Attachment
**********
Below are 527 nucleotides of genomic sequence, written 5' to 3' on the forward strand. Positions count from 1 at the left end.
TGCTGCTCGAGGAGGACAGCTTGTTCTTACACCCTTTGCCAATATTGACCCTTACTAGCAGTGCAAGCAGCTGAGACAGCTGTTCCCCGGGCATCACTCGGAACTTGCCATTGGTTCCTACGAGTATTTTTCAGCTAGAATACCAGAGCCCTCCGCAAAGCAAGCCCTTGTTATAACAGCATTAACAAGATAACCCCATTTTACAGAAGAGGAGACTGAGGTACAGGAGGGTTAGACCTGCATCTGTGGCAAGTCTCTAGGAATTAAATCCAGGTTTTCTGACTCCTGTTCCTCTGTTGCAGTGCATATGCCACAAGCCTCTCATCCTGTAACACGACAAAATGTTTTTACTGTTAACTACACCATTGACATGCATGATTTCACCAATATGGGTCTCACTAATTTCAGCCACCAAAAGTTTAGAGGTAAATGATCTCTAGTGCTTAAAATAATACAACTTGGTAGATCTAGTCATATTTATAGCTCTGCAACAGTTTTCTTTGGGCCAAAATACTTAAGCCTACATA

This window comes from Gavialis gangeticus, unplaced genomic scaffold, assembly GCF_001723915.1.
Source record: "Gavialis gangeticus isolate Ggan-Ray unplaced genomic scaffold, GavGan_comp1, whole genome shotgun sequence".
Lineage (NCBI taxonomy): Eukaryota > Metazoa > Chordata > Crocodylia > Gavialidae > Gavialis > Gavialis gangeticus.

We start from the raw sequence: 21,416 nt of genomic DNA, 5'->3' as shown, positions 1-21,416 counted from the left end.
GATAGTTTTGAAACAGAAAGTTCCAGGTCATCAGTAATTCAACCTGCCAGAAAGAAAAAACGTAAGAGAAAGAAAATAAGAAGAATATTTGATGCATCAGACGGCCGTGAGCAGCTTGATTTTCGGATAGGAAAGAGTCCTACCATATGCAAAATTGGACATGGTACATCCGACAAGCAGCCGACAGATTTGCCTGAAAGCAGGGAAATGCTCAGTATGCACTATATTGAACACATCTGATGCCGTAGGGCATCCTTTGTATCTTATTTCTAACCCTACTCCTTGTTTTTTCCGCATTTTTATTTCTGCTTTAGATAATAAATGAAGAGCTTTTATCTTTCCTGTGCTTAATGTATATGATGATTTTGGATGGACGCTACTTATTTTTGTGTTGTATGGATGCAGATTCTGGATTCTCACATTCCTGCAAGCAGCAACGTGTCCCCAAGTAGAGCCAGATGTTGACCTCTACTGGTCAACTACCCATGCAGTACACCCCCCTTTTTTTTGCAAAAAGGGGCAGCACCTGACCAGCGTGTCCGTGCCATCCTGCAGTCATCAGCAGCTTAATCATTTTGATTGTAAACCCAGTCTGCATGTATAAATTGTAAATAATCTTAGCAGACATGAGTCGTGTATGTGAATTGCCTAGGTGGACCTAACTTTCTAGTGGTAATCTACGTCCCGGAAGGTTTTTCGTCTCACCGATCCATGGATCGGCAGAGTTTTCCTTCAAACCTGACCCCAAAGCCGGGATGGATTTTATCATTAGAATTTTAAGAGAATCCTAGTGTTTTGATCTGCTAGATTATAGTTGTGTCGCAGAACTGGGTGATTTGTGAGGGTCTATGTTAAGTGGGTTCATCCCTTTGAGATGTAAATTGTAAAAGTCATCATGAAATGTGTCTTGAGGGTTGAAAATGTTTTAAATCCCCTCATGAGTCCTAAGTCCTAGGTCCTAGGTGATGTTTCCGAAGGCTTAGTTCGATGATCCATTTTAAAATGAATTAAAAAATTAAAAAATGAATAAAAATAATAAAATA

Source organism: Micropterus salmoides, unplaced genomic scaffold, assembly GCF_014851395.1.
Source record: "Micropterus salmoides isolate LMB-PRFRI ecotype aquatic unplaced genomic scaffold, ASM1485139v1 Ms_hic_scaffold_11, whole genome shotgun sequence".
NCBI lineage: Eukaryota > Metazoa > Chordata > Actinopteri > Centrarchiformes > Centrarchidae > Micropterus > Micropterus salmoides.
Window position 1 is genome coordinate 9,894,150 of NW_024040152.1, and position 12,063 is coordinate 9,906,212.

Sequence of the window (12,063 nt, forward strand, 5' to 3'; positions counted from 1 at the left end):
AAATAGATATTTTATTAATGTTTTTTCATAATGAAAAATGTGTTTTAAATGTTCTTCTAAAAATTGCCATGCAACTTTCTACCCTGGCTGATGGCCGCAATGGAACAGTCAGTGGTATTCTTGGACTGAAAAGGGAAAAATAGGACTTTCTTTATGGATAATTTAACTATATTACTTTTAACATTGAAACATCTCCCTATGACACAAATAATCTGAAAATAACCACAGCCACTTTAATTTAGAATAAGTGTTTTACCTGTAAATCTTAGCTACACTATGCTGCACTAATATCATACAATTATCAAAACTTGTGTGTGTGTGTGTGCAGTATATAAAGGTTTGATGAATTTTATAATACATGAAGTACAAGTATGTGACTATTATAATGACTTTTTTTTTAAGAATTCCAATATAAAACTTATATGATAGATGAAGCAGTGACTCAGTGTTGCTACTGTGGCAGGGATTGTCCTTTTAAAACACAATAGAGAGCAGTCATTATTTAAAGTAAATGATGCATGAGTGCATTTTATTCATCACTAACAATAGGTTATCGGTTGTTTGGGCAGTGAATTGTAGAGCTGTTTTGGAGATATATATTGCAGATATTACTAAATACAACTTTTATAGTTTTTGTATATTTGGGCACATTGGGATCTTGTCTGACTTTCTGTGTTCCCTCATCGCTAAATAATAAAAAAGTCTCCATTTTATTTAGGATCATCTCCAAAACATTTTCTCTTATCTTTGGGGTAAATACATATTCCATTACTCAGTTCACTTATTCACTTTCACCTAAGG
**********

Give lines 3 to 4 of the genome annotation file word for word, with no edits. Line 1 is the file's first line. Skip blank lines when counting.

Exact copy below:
This window comes from Gavialis gangeticus, unplaced genomic scaffold, assembly GCF_001723915.1.
Source record: "Gavialis gangeticus isolate Ggan-Ray unplaced genomic scaffold, GavGan_comp1, whole genome shotgun sequence".